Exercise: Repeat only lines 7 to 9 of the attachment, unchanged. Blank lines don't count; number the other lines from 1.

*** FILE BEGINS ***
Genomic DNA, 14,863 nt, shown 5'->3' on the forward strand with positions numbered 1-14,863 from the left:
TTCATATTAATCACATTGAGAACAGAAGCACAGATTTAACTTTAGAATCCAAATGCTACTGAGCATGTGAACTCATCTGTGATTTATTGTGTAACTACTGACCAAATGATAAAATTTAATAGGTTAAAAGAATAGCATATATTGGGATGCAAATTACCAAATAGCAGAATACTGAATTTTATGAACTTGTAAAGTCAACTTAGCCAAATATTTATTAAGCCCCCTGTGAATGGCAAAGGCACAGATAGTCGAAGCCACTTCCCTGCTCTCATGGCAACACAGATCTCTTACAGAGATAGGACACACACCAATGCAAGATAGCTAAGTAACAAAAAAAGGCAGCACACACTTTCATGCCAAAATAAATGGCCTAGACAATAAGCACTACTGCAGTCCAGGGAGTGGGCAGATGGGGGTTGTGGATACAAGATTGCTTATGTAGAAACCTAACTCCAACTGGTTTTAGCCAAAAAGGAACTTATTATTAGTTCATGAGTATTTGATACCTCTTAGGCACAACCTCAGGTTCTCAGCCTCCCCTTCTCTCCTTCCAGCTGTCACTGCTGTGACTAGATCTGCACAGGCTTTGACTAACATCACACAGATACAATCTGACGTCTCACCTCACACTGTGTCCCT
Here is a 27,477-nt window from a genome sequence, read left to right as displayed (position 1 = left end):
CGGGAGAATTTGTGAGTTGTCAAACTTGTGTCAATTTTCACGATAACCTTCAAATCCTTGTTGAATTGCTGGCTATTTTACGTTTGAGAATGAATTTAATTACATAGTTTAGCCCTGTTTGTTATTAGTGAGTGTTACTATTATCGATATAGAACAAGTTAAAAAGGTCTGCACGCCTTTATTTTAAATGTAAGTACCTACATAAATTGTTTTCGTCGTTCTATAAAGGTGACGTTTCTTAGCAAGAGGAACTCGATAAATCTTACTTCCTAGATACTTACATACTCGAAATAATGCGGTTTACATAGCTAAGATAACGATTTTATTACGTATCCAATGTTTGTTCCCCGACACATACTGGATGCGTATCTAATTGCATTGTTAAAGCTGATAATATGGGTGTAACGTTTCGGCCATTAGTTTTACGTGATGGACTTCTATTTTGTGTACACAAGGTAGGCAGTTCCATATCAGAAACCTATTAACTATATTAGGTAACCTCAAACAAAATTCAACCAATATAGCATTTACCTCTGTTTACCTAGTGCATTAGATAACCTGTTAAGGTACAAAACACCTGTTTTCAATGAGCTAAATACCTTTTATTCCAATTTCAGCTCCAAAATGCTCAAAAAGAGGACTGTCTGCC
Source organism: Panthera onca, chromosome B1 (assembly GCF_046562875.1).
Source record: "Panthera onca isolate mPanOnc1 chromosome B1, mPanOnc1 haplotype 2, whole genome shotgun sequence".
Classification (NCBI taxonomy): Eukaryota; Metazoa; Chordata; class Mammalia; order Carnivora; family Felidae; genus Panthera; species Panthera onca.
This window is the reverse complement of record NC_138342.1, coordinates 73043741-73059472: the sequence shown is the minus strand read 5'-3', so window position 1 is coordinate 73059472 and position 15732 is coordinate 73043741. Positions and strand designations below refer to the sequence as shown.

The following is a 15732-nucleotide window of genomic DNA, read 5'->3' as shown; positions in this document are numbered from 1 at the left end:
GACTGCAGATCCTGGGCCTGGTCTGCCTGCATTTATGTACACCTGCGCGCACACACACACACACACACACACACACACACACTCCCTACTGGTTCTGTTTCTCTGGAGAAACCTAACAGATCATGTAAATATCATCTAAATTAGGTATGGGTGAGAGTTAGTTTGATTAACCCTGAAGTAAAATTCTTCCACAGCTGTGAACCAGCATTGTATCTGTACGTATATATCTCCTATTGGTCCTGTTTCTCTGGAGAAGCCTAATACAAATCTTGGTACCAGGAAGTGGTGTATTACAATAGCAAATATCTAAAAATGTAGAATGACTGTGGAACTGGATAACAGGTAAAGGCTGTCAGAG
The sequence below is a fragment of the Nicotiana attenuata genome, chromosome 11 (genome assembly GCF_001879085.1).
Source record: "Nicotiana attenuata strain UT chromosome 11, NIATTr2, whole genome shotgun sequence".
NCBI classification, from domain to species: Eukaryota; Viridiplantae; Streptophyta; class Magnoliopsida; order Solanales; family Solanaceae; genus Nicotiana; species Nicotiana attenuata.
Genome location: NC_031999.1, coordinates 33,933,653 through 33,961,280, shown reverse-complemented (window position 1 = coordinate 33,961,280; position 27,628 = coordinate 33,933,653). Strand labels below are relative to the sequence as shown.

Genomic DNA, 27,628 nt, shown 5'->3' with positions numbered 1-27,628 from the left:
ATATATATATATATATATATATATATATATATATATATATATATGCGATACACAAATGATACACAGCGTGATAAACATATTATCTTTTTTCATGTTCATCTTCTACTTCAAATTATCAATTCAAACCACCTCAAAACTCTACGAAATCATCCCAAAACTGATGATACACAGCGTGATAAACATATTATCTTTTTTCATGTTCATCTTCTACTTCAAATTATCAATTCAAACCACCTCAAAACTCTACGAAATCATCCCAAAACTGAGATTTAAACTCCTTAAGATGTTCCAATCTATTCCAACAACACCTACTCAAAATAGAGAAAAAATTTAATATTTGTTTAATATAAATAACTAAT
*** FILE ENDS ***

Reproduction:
Classification (NCBI taxonomy): Eukaryota; Metazoa; Chordata; class Mammalia; order Carnivora; family Felidae; genus Panthera; species Panthera onca.
This window is the reverse complement of record NC_138342.1, coordinates 73043741-73059472: the sequence shown is the minus strand read 5'-3', so window position 1 is coordinate 73059472 and position 15732 is coordinate 73043741. Positions and strand designations below refer to the sequence as shown.

The following is a 15732-nucleotide window of genomic DNA, read 5'->3' as shown; positions in this document are numbered from 1 at the left end: